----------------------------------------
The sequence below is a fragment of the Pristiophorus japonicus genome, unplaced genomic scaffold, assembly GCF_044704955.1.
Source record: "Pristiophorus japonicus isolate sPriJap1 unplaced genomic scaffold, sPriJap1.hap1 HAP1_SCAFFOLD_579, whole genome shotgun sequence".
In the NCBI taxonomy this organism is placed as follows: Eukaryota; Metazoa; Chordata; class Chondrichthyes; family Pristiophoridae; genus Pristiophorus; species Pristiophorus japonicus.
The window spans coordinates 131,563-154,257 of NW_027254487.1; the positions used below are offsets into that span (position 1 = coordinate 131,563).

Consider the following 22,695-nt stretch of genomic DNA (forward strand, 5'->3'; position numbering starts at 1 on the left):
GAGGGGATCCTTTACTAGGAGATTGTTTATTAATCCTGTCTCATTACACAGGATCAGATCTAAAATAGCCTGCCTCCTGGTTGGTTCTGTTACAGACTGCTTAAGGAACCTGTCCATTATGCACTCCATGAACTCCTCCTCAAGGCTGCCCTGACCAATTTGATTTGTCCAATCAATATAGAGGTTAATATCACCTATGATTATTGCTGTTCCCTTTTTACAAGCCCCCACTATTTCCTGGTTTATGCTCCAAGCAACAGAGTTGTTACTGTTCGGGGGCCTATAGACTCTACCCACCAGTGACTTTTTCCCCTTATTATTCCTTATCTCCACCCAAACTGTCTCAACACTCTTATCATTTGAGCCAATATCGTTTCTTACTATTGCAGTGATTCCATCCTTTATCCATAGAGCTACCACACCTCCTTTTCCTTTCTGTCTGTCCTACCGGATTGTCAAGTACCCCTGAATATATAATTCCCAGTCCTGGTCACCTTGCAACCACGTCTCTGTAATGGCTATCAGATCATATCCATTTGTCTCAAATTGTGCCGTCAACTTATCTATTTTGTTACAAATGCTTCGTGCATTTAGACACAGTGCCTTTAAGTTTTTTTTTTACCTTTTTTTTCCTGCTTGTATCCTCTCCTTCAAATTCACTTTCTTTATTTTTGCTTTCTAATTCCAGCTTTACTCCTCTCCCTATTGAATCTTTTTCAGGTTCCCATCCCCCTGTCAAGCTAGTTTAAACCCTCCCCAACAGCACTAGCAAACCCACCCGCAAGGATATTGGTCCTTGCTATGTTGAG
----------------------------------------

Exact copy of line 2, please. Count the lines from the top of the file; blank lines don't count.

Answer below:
Source record: "Pristiophorus japonicus isolate sPriJap1 unplaced genomic scaffold, sPriJap1.hap1 HAP1_SCAFFOLD_579, whole genome shotgun sequence".